A trip to the fishing docks of Kesennuma City, Japan, is not for the squeamish. With assembly line efficiency, men clad in industrial overalls oversee a process that begins with an early morning mass dumping of dead sharks and ends with innumerable plastic buckets full of severed fins. The sharks’ remains are unceremoniously forklifted onto trucks. Kesennuma netted some 14,000 tons of sharks in 2009, for which the industrial scale operation earned more than 2.4 billion yen.
“Kasennuma is the largest shark finning operation in Asia – a major industrial operation,” Tre’ Packard of PangeaSeed, an organization committed to raising public awareness about sharks and other endangered marine species, tells The Diplomat. When Packard and a journalist went undercover to visit the site, they took photos and video that elicited a stronger response than they could have imagined. “When we put the video on YouTube, we had 20,000 hits within a few days.”
“Japan gets a bad rap,” acknowledges Packard, noting that discussion about the country’s shark finning practices often devolves into “a bunch of Japan bashing.”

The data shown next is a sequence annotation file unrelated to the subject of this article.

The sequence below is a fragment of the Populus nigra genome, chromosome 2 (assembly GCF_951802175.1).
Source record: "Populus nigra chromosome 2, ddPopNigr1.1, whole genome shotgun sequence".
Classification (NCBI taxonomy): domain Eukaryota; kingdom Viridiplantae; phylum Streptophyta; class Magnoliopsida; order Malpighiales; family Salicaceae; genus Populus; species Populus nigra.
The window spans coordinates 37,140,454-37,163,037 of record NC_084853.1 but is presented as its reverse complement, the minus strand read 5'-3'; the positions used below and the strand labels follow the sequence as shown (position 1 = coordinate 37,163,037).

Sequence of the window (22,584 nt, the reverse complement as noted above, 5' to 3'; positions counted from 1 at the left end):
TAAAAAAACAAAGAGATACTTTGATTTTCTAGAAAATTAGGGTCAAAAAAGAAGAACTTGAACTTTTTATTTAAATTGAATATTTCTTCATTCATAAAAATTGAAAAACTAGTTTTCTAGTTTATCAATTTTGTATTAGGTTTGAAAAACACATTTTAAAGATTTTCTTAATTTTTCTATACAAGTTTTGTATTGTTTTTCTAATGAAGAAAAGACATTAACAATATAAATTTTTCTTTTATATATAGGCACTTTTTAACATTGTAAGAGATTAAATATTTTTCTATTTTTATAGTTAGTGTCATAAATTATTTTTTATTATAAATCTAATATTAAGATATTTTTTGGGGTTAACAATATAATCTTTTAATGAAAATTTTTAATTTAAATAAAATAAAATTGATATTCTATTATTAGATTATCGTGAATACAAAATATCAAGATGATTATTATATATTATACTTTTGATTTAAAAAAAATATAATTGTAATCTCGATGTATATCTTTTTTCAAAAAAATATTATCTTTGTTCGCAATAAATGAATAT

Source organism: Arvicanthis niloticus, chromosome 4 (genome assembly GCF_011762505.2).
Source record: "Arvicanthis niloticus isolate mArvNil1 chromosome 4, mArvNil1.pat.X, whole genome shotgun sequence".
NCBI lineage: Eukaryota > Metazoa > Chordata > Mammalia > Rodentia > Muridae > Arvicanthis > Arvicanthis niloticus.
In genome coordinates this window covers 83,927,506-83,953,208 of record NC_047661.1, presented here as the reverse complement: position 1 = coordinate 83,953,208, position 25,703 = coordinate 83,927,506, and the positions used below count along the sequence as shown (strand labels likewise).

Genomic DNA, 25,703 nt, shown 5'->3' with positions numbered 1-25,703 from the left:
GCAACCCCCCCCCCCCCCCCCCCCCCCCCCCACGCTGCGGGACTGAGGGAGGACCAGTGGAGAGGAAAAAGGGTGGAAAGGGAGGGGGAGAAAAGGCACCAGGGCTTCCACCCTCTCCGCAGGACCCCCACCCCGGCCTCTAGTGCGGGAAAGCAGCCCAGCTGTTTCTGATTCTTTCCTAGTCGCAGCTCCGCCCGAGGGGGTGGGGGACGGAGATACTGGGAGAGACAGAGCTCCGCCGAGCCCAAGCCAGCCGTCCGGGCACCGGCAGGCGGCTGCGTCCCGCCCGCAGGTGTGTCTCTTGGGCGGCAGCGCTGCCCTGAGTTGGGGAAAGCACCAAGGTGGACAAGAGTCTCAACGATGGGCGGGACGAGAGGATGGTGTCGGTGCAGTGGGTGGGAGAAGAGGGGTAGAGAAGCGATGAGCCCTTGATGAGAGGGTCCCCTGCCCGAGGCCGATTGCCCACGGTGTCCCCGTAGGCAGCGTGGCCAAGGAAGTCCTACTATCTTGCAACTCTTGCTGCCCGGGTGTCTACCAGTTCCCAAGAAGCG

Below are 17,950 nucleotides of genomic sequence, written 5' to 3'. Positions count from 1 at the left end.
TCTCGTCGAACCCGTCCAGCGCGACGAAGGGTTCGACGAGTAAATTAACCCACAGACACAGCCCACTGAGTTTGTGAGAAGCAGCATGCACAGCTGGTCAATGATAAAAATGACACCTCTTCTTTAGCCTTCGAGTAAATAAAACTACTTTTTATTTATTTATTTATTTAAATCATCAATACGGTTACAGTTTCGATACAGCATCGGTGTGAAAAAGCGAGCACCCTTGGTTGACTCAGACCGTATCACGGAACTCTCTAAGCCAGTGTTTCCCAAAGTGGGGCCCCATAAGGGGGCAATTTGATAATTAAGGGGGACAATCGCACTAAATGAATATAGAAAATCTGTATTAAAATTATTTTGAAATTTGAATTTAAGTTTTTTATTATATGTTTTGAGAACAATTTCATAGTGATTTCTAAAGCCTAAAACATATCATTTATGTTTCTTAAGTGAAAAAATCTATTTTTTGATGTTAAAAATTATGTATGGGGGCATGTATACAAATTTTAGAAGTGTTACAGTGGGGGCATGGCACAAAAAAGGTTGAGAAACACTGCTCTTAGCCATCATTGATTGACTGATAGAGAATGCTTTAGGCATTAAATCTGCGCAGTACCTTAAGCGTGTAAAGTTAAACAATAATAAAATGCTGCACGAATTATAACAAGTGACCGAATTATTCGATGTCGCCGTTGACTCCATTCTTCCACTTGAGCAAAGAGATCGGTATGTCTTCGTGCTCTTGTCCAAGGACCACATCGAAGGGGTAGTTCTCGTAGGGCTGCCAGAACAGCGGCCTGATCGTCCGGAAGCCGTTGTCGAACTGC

A Complex Industry
The reality is far more complex. Kesennuma has become known as ground zero among shark activism circles as a place where the fin trade has reached an industrial scale. However, “finning” is not traditionally done at port, but at sea. This largely illegal activity is often done by fishermen on boats off the coasts of developing Asian countries, with Indonesia atop the list. In these cases, sharks are simply caught, their fins lopped off and the remainder thrown back into the ocean. While the practice is deplorable, many of the fishermen involved are operating at subsistence level, struggling to earn a living.
According to Packard, illegally obtained shark fins are the third most lucrative illicit good on the world market, behind only drugs and guns, and outselling ivory. Opposition to this illegal side of the market – as well as the legal, regulated side – is growing. And the reasons are many.